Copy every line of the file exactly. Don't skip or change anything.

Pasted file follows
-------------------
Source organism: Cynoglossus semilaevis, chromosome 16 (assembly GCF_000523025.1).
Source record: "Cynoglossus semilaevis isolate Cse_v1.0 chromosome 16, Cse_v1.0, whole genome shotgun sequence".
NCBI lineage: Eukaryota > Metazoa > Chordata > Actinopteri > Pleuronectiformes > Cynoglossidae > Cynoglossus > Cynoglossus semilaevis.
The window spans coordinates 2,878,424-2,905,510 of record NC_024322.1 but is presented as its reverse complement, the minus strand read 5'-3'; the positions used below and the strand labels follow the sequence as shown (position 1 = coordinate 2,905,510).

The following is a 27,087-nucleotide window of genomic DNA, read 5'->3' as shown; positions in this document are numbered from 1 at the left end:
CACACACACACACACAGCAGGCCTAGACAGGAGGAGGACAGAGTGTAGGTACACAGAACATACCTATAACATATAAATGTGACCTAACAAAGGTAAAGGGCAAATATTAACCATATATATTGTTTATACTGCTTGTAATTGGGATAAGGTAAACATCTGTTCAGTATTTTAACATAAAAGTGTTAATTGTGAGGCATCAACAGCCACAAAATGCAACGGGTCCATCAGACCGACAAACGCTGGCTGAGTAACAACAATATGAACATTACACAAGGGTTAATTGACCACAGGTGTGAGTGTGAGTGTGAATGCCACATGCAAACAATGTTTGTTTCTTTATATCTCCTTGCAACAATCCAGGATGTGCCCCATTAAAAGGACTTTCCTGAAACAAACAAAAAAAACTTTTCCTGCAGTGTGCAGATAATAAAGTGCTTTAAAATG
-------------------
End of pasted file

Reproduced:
Source organism: Cynoglossus semilaevis, chromosome 16 (assembly GCF_000523025.1).
Source record: "Cynoglossus semilaevis isolate Cse_v1.0 chromosome 16, Cse_v1.0, whole genome shotgun sequence".
NCBI lineage: Eukaryota > Metazoa > Chordata > Actinopteri > Pleuronectiformes > Cynoglossidae > Cynoglossus > Cynoglossus semilaevis.
The window spans coordinates 2,878,424-2,905,510 of record NC_024322.1 but is presented as its reverse complement, the minus strand read 5'-3'; the positions used below and the strand labels follow the sequence as shown (position 1 = coordinate 2,905,510).

The following is a 27,087-nucleotide window of genomic DNA, read 5'->3' as shown; positions in this document are numbered from 1 at the left end:
CACACACACACACACAGCAGGCCTAGACAGGAGGAGGACAGAGTGTAGGTACACAGAACATACCTATAACATATAAATGTGACCTAACAAAGGTAAAGGGCAAATATTAACCATATATATTGTTTATACTGCTTGTAATTGGGATAAGGTAAACATCTGTTCAGTATTTTAACATAAAAGTGTTAATTGTGAGGCATCAACAGCCACAAAATGCAACGGGTCCATCAGACCGACAAACGCTGGCTGAGTAACAACAATATGAACATTACACAAGGGTTAATTGACCACAGGTGTGAGTGTGAGTGTGAATGCCACATGCAAACAATGTTTGTTTCTTTATATCTCCTTGCAACAATCCAGGATGTGCCCCATTAAAAGGACTTTCCTGAAACAAACAAAAAAAACTTTTCCTGCAGTGTGCAGATAATAAAGTGCTTTAAAATG